|Sunset glow over Silverdale (click on the photograph for a larger version)|
The sun rises across the bay from Grange over Sands, then sets behind the hills at the back of our house. We don't see the sun go down, but when the conditions are right we often get a warm glow on the opposite side of the bay. I was working at the computer and missed most of the show tonight until Sue called out to look at the clouds. The hills behind us had already cast their shadow across the water and was reach up into the cloud, but enough sun was still reaching in creating a fiery glow which appears to emanate from inside the clouds themselves.
Knowing the effect wouldn't last very long I dashed to the upper windows of the house. The buildings and trees across the road from us interfere with wider views, I had to get above those for a clear shot. Needless to say, my 10 stop filter was still mounted, card not present, half the settings left for anything by what I required. Joe Cornish uses the phrase 'if you can see it, you've missed it' and this always rattles through my mind as I watch special light slowly changing. Time to ditch the tripod and get on with shooting what was left - catching the tail end of the show.
One of the advantages of shooting away from a sunrise or sunset is the dynamic range is usually quite small, there were no tricky exposure problems with this shot or desperate need for graduated filters. I did darken the top of the frame slightly in pp, so maybe a 1 stop grad would have had its use, though I wasn't about to turn my back and run around the house looking for that! A quick check of the histogram, the main point to watch is the right side of the red channel. Sunrises and sunsets are notoriously difficult to hold the red highlights, but no problems here, a combination of low dynamic range and orangey values rather than outright reds.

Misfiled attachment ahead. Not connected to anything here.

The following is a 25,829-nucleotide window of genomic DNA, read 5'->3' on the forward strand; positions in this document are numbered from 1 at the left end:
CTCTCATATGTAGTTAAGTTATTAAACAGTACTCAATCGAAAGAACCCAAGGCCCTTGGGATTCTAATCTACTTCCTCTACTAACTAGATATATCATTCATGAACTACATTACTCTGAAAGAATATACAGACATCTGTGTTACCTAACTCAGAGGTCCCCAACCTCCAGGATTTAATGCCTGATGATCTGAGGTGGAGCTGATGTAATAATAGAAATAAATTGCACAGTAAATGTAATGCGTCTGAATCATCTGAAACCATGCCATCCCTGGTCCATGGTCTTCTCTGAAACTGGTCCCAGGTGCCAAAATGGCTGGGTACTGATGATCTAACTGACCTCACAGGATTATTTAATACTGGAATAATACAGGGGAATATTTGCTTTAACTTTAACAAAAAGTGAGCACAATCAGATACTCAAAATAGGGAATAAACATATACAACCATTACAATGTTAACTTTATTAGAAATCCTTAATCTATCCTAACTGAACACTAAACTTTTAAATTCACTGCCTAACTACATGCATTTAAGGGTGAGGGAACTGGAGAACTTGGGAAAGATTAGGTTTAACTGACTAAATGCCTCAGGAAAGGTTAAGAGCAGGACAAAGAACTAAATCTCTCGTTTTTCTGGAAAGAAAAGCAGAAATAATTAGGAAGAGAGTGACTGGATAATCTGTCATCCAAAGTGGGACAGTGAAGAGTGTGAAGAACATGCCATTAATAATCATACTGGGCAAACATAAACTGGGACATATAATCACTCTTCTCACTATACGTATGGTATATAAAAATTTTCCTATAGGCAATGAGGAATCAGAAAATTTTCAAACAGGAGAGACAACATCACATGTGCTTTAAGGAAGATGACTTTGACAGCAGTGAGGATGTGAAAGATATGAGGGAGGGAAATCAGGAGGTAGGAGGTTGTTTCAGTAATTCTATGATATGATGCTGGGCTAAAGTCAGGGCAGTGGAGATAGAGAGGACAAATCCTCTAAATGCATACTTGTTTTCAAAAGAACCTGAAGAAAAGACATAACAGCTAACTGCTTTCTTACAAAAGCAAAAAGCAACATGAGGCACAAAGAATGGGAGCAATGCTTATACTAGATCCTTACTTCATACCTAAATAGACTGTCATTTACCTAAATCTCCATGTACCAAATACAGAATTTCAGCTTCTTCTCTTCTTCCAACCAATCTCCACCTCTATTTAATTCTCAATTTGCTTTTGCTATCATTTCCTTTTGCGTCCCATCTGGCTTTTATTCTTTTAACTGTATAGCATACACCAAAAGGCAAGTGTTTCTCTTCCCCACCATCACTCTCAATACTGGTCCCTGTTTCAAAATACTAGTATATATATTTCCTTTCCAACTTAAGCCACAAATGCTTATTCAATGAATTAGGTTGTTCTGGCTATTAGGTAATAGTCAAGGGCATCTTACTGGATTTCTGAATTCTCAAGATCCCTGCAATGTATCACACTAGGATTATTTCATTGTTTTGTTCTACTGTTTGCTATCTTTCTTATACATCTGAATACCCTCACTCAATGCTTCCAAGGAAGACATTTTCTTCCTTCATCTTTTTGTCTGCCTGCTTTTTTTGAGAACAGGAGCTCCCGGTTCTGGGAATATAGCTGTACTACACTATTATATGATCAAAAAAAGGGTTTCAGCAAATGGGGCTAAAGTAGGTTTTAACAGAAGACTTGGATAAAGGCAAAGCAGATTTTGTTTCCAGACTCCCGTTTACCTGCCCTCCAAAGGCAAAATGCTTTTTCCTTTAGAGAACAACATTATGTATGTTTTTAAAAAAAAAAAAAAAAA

The shutter speed was slower than I'd like for hand holding at 1/50th, but with both elbows firmly planted on the window ledge and using mirror lock-up it proved adequate. I use mirror lock-up frequently for hand held shots, especially when well braced against a solid object. It means you aren't 100% sure of what is in the frame when you open the shutter, but its one less source of camera movement. OK for landscapes, I can't see it catching on in sports photography or if precise edge detail is required.
Balancing colours is always a bit of a game with sunsets, though somewhat easier when the computer is only seconds away from where the photograph was taken and memories still fresh. My studio site is dedicated to black and white photography - although this would have made a dramatic black and white shot I felt it was important to retain the colour - making use of LAB colour processing to separate the colour values from contrast while working on the final image.